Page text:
Significantly, we want single out the Black Industrialist Programme amongst many other programmes that the government has developed with an aim to bolster economic transformation in South Africa. We launched this programme in 2015. The Black Industrialists Programme focuses on transforming the manufacturing industry to prioritize black business people and create market platforms and funding.
The prioritised manufacturing industries are the same as those in the Industrial Policy Action ensuring that Black Industrialists are exposed and included in various sectors which amongst others are; Oil and Gas, Industrial Infrastructure, Information Communication Technologies, Chemicals and others. This prioritization affirms the commitment of government in transforming the economy and also opening the scope of participation.
The continent’s largest development finance institution (Industrial Development Corporation) is also taking this concept very seriously supported by the transactions it has approved over a year amounting to R4.7billion. Further, as government we have committed in supporting the Black Industrialists with mentorship, incubation and funding to ensure that they are not deterred from playing party in the venturing and exploration of any opportunities that have been closed in the past.
Programme director, over the years we have hosted Energy Summits and other conferences that resulted in the creation of a coherent energy strategy that will eventually ensure energy security and ultimately eradicate energy poverty in all corners of the province. However, there is strong indication that strategies will positively materialize when matched with the support we have now committed to offer through the Black Industrialists Development Programme.
Programme Director and honourable guests, we have systematically identified what we call energy poverty – which in our view is as an environment characterized by the lack of adequate modern energy which is required for things like the provision of quality education and health care for our people including socio-economic development in general.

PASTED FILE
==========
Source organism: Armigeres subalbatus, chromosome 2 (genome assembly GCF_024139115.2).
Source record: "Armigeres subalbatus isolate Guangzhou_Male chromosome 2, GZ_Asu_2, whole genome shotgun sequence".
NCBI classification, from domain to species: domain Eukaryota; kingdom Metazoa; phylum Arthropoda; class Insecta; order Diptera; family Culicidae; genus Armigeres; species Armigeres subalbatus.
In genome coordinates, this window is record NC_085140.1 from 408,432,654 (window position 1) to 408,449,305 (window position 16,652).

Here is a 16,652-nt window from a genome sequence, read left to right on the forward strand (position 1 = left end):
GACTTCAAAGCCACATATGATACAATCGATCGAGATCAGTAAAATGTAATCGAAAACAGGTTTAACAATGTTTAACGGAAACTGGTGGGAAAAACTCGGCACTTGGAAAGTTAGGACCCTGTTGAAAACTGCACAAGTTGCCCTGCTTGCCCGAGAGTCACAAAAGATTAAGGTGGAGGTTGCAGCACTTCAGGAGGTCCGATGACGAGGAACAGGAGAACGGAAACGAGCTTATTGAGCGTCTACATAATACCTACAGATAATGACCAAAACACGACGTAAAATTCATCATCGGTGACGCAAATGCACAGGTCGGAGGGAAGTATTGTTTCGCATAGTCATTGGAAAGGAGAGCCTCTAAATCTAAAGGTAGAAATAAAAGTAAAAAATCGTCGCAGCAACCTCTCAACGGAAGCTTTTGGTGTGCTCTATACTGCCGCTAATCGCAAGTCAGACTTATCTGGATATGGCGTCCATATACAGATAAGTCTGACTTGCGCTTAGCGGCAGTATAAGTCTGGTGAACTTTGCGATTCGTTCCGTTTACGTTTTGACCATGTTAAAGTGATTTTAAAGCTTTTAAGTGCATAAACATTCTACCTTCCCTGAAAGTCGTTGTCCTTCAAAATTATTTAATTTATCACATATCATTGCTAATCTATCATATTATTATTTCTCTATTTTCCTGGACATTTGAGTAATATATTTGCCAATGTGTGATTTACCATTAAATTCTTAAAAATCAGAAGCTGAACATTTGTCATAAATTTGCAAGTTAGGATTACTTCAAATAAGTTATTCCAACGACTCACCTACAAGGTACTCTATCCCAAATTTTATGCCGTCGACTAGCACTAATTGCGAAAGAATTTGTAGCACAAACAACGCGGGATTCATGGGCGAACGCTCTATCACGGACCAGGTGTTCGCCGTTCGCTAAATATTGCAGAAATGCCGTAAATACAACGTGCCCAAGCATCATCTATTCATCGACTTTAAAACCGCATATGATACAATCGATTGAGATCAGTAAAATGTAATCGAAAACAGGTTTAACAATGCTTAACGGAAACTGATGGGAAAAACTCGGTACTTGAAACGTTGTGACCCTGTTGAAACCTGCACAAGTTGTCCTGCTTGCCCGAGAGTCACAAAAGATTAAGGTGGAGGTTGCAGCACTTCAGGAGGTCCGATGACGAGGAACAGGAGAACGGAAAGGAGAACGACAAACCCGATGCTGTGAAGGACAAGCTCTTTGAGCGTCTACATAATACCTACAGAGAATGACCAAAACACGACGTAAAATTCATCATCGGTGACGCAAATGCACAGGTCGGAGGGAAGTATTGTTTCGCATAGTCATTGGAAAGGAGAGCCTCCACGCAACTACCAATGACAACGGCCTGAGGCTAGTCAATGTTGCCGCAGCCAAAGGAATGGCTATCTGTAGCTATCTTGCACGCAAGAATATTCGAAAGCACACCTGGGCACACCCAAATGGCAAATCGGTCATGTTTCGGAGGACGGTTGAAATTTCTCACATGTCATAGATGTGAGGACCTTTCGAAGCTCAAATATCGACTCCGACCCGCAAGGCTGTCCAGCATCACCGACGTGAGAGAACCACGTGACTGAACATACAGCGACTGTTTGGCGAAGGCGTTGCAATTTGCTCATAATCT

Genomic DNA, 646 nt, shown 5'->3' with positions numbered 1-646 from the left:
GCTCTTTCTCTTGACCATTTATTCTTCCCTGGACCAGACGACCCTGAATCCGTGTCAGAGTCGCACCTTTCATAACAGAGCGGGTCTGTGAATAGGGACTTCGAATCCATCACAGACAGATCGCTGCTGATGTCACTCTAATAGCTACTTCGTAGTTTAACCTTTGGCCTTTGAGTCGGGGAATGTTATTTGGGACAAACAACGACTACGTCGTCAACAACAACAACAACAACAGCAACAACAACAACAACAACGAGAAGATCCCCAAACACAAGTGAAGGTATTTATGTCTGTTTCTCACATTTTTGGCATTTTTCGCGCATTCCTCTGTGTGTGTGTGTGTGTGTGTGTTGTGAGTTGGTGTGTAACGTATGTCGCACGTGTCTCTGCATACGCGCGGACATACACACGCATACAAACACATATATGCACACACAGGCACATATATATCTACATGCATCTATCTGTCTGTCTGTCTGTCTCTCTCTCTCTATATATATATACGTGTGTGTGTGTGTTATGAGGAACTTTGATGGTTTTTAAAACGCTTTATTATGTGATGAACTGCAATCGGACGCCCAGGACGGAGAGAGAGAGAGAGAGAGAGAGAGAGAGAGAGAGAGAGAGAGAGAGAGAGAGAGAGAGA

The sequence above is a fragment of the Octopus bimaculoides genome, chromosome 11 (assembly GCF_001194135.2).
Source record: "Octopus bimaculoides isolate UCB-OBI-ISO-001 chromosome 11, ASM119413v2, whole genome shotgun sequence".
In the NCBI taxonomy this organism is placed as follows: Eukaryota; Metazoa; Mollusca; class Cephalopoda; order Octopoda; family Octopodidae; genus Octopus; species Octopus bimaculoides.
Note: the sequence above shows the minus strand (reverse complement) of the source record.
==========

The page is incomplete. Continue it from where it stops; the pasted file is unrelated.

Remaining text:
Importantly, we categorize modern energy as a necessity for all, more than luxury. This therefore affirms that energy should be accessible to everyone. As the provincial government we thrive to play our part and fully participate in platforms that investigate the exploration of the energy alternative.
We are fully aware as KZN government that the South African energy sector has been, and continues to be, at the centre of the country’s development. The origins of the electricity supply industry in the first years of the twentieth century, for example, were driven by the needs of the booming mining industry.
In the 1950s the then government decided to develop a synthetic petroleum industry as a response to threats to crude oil imports. Today, the present government is focusing on widening household access to electricity, making modern energy services more equitable and also affordable for the poor.
Programme Director, we have alluded to the fact that through past policies that were aimed at the subjugation of people by reason of race, inequalities still exist 23 years into a new democratic order. These inequalities are accompanied by huge unemployment rates, which interpret to poverty. Therefore, our call to explore development of energy and socio economic development should be aligned with creation of employment opportunities and alleviation of poverty.